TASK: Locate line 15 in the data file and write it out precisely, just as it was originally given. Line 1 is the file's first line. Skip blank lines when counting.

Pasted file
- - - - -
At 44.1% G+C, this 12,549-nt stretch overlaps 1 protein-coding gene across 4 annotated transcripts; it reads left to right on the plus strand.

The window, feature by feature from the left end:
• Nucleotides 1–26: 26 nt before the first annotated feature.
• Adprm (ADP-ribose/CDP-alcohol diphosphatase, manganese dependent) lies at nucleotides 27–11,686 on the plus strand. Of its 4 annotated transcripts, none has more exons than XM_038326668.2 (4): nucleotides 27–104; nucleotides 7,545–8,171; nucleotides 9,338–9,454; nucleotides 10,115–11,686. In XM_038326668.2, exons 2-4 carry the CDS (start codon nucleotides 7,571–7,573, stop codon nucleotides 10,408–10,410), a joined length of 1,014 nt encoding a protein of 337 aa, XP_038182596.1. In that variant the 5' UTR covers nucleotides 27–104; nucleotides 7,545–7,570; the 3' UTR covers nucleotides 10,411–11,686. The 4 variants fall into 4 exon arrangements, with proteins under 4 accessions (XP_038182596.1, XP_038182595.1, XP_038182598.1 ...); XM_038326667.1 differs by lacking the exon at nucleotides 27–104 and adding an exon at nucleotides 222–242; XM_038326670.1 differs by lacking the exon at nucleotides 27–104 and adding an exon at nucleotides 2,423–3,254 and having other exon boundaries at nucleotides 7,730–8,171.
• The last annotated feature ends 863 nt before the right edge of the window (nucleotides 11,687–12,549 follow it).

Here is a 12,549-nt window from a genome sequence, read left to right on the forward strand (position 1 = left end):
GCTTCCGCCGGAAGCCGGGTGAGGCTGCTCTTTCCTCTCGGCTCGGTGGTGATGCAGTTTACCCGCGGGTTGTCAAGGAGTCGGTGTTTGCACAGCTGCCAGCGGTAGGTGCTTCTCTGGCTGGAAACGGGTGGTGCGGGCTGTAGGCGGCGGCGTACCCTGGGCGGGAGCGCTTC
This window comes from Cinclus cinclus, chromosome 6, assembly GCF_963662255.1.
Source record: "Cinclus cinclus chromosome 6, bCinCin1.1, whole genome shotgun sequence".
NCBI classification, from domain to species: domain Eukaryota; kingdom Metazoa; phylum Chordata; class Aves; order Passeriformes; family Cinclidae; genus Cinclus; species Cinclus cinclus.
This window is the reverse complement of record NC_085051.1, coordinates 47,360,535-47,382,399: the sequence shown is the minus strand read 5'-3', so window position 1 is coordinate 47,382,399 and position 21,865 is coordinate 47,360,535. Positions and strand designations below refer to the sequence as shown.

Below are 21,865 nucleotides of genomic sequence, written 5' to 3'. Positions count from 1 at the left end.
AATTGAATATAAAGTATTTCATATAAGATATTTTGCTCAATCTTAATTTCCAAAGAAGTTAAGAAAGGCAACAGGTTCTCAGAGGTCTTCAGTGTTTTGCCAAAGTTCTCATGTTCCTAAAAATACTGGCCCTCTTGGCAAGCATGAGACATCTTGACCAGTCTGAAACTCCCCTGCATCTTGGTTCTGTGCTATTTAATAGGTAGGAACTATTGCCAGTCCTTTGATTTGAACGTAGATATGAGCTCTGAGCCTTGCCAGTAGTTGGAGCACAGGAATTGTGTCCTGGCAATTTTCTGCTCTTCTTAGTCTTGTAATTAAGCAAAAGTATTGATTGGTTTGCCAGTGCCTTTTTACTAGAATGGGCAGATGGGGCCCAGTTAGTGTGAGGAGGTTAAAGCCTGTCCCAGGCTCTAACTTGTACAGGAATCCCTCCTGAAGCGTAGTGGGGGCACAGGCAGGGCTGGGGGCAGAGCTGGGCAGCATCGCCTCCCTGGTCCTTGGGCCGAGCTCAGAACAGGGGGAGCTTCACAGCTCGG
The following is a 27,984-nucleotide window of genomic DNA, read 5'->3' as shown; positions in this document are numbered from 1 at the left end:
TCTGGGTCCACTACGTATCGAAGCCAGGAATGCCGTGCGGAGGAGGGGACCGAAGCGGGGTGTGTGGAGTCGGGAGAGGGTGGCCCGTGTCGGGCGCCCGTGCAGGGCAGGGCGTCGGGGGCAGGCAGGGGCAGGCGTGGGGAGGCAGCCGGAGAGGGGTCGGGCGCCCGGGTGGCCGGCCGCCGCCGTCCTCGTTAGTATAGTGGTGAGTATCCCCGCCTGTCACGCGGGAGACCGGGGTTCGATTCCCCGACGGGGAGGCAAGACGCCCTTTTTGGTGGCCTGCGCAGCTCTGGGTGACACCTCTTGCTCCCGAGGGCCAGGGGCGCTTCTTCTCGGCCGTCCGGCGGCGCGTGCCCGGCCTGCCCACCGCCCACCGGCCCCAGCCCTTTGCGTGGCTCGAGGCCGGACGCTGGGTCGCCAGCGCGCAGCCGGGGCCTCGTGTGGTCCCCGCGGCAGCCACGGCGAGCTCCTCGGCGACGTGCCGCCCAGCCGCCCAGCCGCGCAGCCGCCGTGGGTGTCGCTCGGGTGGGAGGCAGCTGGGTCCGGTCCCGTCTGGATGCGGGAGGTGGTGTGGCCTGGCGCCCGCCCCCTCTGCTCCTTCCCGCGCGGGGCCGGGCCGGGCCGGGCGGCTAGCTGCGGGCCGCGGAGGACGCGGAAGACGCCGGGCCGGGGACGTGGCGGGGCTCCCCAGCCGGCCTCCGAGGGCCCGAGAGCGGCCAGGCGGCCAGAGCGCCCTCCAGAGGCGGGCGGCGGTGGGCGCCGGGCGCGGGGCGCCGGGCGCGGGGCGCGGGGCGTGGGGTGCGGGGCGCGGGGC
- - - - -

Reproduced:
TCTGGGTCCACTACGTATCGAAGCCAGGAATGCCGTGCGGAGGAGGGGACCGAAGCGGGGTGTGTGGAGTCGGGAGAGGGTGGCCCGTGTCGGGCGCCCGTGCAGGGCAGGGCGTCGGGGGCAGGCAGGGGCAGGCGTGGGGAGGCAGCCGGAGAGGGGTCGGGCGCCCGGGTGGCCGGCCGCCGCCGTCCTCGTTAGTATAGTGGTGAGTATCCCCGCCTGTCACGCGGGAGACCGGGGTTCGATTCCCCGACGGGGAGGCAAGACGCCCTTTTTGGTGGCCTGCGCAGCTCTGGGTGACACCTCTTGCTCCCGAGGGCCAGGGGCGCTTCTTCTCGGCCGTCCGGCGGCGCGTGCCCGGCCTGCCCACCGCCCACCGGCCCCAGCCCTTTGCGTGGCTCGAGGCCGGACGCTGGGTCGCCAGCGCGCAGCCGGGGCCTCGTGTGGTCCCCGCGGCAGCCACGGCGAGCTCCTCGGCGACGTGCCGCCCAGCCGCCCAGCCGCGCAGCCGCCGTGGGTGTCGCTCGGGTGGGAGGCAGCTGGGTCCGGTCCCGTCTGGATGCGGGAGGTGGTGTGGCCTGGCGCCCGCCCCCTCTGCTCCTTCCCGCGCGGGGCCGGGCCGGGCCGGGCGGCTAGCTGCGGGCCGCGGAGGACGCGGAAGACGCCGGGCCGGGGACGTGGCGGGGCTCCCCAGCCGGCCTCCGAGGGCCCGAGAGCGGCCAGGCGGCCAGAGCGCCCTCCAGAGGCGGGCGGCGGTGGGCGCCGGGCGCGGGGCGCCGGGCGCGGGGCGCGGGGCGTGGGGTGCGGGGCGCGGGGC